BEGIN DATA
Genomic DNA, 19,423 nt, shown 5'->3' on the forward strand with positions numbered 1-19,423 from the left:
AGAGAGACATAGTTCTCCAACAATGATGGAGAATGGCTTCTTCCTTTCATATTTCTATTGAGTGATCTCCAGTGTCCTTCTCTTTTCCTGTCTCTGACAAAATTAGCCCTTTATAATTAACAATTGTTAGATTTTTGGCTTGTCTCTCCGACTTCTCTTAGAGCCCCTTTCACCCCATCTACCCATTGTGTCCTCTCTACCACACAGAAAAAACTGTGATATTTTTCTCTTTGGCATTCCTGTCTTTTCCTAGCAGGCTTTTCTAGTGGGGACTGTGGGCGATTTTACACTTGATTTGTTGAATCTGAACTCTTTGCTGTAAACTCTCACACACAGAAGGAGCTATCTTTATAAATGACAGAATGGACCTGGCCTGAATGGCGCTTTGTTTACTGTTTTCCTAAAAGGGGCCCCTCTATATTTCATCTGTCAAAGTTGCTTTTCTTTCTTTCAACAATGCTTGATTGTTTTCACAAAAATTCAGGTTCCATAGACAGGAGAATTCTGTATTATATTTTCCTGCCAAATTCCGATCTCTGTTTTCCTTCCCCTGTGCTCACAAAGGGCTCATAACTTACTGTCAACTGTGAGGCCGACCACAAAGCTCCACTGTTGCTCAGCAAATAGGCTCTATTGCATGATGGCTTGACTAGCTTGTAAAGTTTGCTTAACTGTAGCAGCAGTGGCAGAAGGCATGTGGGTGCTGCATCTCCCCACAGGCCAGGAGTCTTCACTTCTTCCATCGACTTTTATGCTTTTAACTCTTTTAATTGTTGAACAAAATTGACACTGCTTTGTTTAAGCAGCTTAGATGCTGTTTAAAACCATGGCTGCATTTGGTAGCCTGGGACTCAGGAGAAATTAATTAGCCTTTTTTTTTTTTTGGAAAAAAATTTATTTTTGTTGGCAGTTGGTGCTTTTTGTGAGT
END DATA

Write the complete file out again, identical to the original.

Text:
Genomic DNA, 19,423 nt, shown 5'->3' on the forward strand with positions numbered 1-19,423 from the left:
AGAGAGACATAGTTCTCCAACAATGATGGAGAATGGCTTCTTCCTTTCATATTTCTATTGAGTGATCTCCAGTGTCCTTCTCTTTTCCTGTCTCTGACAAAATTAGCCCTTTATAATTAACAATTGTTAGATTTTTGGCTTGTCTCTCCGACTTCTCTTAGAGCCCCTTTCACCCCATCTACCCATTGTGTCCTCTCTACCACACAGAAAAAACTGTGATATTTTTCTCTTTGGCATTCCTGTCTTTTCCTAGCAGGCTTTTCTAGTGGGGACTGTGGGCGATTTTACACTTGATTTGTTGAATCTGAACTCTTTGCTGTAAACTCTCACACACAGAAGGAGCTATCTTTATAAATGACAGAATGGACCTGGCCTGAATGGCGCTTTGTTTACTGTTTTCCTAAAAGGGGCCCCTCTATATTTCATCTGTCAAAGTTGCTTTTCTTTCTTTCAACAATGCTTGATTGTTTTCACAAAAATTCAGGTTCCATAGACAGGAGAATTCTGTATTATATTTTCCTGCCAAATTCCGATCTCTGTTTTCCTTCCCCTGTGCTCACAAAGGGCTCATAACTTACTGTCAACTGTGAGGCCGACCACAAAGCTCCACTGTTGCTCAGCAAATAGGCTCTATTGCATGATGGCTTGACTAGCTTGTAAAGTTTGCTTAACTGTAGCAGCAGTGGCAGAAGGCATGTGGGTGCTGCATCTCCCCACAGGCCAGGAGTCTTCACTTCTTCCATCGACTTTTATGCTTTTAACTCTTTTAATTGTTGAACAAAATTGACACTGCTTTGTTTAAGCAGCTTAGATGCTGTTTAAAACCATGGCTGCATTTGGTAGCCTGGGACTCAGGAGAAATTAATTAGCCTTTTTTTTTTTTTGGAAAAAAATTTATTTTTGTTGGCAGTTGGTGCTTTTTGTGAGT